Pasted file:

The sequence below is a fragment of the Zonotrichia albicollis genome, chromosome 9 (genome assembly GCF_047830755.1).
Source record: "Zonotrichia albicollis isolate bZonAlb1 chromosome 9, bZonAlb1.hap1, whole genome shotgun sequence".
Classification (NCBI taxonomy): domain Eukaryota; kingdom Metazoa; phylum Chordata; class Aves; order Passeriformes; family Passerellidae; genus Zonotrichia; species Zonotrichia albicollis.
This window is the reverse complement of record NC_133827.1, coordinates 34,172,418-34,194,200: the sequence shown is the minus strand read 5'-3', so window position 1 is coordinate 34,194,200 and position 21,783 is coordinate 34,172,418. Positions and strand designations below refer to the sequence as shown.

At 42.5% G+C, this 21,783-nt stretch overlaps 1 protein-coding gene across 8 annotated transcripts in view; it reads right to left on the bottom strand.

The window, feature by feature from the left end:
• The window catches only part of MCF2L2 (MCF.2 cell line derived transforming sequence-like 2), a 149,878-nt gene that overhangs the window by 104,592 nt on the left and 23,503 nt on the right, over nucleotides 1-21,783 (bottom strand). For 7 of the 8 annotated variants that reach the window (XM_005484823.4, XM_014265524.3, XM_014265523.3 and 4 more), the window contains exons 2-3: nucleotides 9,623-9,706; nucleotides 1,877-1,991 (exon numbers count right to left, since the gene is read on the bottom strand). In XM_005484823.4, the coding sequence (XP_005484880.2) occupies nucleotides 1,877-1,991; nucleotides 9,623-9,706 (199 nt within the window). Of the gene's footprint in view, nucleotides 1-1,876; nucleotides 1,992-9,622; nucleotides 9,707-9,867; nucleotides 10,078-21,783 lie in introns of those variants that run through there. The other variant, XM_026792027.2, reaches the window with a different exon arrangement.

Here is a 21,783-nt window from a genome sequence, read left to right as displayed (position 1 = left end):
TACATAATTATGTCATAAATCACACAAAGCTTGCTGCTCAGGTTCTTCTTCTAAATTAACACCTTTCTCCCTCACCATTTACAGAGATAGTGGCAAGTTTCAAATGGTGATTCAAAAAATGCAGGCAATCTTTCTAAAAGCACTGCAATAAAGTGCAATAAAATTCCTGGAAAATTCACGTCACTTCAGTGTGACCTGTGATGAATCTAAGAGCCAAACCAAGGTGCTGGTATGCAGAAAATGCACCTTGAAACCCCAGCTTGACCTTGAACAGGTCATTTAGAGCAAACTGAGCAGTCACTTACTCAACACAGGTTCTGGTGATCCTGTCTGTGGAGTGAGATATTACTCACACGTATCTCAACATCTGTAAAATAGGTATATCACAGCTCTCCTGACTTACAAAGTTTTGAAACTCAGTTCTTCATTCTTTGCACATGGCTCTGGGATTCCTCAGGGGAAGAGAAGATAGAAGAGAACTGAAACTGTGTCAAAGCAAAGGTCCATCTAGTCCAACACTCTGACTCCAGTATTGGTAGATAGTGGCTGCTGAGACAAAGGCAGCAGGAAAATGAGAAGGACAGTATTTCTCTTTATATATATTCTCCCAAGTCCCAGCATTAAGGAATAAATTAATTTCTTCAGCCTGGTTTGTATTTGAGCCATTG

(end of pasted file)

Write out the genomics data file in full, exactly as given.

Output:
The sequence below is a fragment of the Zonotrichia albicollis genome, chromosome 9 (genome assembly GCF_047830755.1).
Source record: "Zonotrichia albicollis isolate bZonAlb1 chromosome 9, bZonAlb1.hap1, whole genome shotgun sequence".
Classification (NCBI taxonomy): domain Eukaryota; kingdom Metazoa; phylum Chordata; class Aves; order Passeriformes; family Passerellidae; genus Zonotrichia; species Zonotrichia albicollis.
This window is the reverse complement of record NC_133827.1, coordinates 34,172,418-34,194,200: the sequence shown is the minus strand read 5'-3', so window position 1 is coordinate 34,194,200 and position 21,783 is coordinate 34,172,418. Positions and strand designations below refer to the sequence as shown.

At 42.5% G+C, this 21,783-nt stretch overlaps 1 protein-coding gene across 8 annotated transcripts in view; it reads right to left on the bottom strand.

The window, feature by feature from the left end:
• The window catches only part of MCF2L2 (MCF.2 cell line derived transforming sequence-like 2), a 149,878-nt gene that overhangs the window by 104,592 nt on the left and 23,503 nt on the right, over nucleotides 1-21,783 (bottom strand). For 7 of the 8 annotated variants that reach the window (XM_005484823.4, XM_014265524.3, XM_014265523.3 and 4 more), the window contains exons 2-3: nucleotides 9,623-9,706; nucleotides 1,877-1,991 (exon numbers count right to left, since the gene is read on the bottom strand). In XM_005484823.4, the coding sequence (XP_005484880.2) occupies nucleotides 1,877-1,991; nucleotides 9,623-9,706 (199 nt within the window). Of the gene's footprint in view, nucleotides 1-1,876; nucleotides 1,992-9,622; nucleotides 9,707-9,867; nucleotides 10,078-21,783 lie in introns of those variants that run through there. The other variant, XM_026792027.2, reaches the window with a different exon arrangement.

Here is a 21,783-nt window from a genome sequence, read left to right as displayed (position 1 = left end):
TACATAATTATGTCATAAATCACACAAAGCTTGCTGCTCAGGTTCTTCTTCTAAATTAACACCTTTCTCCCTCACCATTTACAGAGATAGTGGCAAGTTTCAAATGGTGATTCAAAAAATGCAGGCAATCTTTCTAAAAGCACTGCAATAAAGTGCAATAAAATTCCTGGAAAATTCACGTCACTTCAGTGTGACCTGTGATGAATCTAAGAGCCAAACCAAGGTGCTGGTATGCAGAAAATGCACCTTGAAACCCCAGCTTGACCTTGAACAGGTCATTTAGAGCAAACTGAGCAGTCACTTACTCAACACAGGTTCTGGTGATCCTGTCTGTGGAGTGAGATATTACTCACACGTATCTCAACATCTGTAAAATAGGTATATCACAGCTCTCCTGACTTACAAAGTTTTGAAACTCAGTTCTTCATTCTTTGCACATGGCTCTGGGATTCCTCAGGGGAAGAGAAGATAGAAGAGAACTGAAACTGTGTCAAAGCAAAGGTCCATCTAGTCCAACACTCTGACTCCAGTATTGGTAGATAGTGGCTGCTGAGACAAAGGCAGCAGGAAAATGAGAAGGACAGTATTTCTCTTTATATATATTCTCCCAAGTCCCAGCATTAAGGAATAAATTAATTTCTTCAGCCTGGTTTGTATTTGAGCCATTG